What is the use of .map files VC++ linker produces when /MAP parameter or "Generate map file" project setting is used? When do I need them and how do I benefit from them?
A nice article on how to use map files for finding crashes.
Manually doing all this is very uninteresting.
I am not aware of any tools which can read map file and help in finding the crash location. If anybody knows please update us.
For embedded systems, map files are a lot more useful. (Although you wouldn't be using Visual C++ for that ;)
Things like knowing how close you are to running out of program/data memory, and what location a particular variable resides in, are important.
WinDBG uses .map and .pdb files to help debug crashes, when analysing .hdmp and .mdmp crash dumps.
Basically they map memory addresses to functions and variables within the .exe (or .dll). Very useful in general.
EDIT: The most useful way to debug "after the fact" crashes is using WinDbg for me (windows platform). Open it up, and open the crash dump. Then set the source path to point at the code (if you have it), the symbol path to point at your .map and .pdb and the image path to the .exe, and type "!analyse -v" in the command line. Now you have a full stack trace with lines of code and everything.
It's even better if you have the MS symbol server in the path, and if the full page heap was turned on or adplus was running. See these two favourite WinDbg resources of mine:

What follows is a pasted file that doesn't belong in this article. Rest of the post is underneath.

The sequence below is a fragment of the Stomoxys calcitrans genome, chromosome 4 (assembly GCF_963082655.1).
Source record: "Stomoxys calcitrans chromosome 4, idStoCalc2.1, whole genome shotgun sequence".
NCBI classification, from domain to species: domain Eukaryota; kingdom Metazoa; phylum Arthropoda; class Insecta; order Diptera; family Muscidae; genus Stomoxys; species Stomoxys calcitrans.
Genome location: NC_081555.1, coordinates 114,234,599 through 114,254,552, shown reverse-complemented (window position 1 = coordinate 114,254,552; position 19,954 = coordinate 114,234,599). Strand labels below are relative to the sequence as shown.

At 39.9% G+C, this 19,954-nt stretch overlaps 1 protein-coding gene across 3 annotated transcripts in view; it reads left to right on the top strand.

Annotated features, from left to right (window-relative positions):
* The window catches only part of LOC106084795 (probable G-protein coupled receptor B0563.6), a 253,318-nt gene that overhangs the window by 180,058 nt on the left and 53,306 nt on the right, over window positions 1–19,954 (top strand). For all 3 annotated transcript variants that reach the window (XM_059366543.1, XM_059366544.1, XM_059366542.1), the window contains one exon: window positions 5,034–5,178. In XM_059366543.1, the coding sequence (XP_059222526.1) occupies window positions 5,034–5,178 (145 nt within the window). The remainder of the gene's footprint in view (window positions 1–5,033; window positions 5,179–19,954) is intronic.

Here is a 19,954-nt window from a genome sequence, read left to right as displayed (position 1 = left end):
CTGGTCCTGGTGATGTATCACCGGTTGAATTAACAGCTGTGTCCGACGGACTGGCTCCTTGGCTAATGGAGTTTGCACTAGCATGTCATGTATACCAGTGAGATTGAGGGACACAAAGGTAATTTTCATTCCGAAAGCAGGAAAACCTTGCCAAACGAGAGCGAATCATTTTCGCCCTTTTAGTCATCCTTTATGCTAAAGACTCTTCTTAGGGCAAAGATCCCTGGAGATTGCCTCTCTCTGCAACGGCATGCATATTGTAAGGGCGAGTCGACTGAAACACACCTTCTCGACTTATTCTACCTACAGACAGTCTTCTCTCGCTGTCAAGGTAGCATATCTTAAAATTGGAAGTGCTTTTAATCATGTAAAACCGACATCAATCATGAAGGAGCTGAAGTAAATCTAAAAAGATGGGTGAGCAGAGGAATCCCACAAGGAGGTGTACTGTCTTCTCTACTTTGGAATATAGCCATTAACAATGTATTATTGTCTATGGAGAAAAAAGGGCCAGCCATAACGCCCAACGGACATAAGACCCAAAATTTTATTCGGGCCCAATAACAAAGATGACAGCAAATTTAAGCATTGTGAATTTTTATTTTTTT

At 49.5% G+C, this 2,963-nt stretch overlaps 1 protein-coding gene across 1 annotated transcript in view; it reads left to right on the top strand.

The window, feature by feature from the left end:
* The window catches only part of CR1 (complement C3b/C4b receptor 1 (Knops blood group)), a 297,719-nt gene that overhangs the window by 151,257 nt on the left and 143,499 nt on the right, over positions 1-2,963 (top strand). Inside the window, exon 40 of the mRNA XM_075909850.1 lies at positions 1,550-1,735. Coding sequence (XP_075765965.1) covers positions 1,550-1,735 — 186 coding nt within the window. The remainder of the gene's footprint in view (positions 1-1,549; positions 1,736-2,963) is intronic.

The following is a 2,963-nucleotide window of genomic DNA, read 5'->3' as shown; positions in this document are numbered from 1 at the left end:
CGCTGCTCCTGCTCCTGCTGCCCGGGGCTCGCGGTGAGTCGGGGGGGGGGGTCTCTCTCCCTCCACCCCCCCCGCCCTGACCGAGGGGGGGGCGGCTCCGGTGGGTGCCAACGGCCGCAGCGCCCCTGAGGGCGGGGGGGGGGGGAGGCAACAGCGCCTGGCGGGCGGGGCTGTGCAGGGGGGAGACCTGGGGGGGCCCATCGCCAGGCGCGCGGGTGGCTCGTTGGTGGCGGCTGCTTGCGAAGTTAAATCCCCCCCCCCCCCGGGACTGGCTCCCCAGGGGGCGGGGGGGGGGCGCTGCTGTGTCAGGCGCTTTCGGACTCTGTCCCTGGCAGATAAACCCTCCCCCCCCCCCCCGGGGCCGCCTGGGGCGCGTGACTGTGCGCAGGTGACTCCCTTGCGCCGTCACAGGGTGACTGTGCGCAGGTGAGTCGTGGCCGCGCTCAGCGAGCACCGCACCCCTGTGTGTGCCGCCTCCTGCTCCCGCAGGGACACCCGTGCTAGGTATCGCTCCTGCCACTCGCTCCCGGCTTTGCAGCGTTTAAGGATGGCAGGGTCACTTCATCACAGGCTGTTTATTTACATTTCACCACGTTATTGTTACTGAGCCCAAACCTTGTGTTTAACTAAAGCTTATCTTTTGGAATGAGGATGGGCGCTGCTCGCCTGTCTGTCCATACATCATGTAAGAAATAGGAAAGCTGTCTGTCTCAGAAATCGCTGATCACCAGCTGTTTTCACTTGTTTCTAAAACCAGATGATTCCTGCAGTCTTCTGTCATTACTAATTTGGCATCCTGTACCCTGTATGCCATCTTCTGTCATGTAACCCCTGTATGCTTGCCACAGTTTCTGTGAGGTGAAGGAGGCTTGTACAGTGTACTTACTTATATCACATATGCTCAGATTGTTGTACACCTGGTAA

First stop :: http://www.microsoft.com/whdc/devtools/debugging/debugstart.mspx
Force load the symbols :: http://www.osronline.com/ShowThread.cfm?link=182377
Useful site :: http://www.dumpanalysis.org/blog/index.php/category/windbg-tips-and-tricks/page/7/
You need them rarely, but they can be handy debugging some problems because they give information on the location of functions and data.
- detailed information on all segments (code, data and other).
- link line numbers to code
You can use map files for debugging tools.
Linker maps can be very useful in large projects when you need to track dependencies between compilation units and libraries. Typically, a linker will report a symbol which caused problems, and more often than not, a simple search for this symbol name won't return any results (or will return tons of false positives for symbols like
Without a linker map, the only option you have is to analyze all available source files (after preprocessing pass if macros were used, which is typically the case) and hope that you find the relevant spot.
Linker maps usually have a section called "reference by file/symbol" which tells you which object file was required by another object file of your project, and which symbol exactly was referenced.
I was once working on a project which had to be ported on a system without locale support. The linker was reporting "undefined reference to
_localeconv_r" errors, which would have been a pain to track down by searching through the sources. Luckily, a GCC linker map file generated with
-Map=output.map revealed all problematic functions with a single search.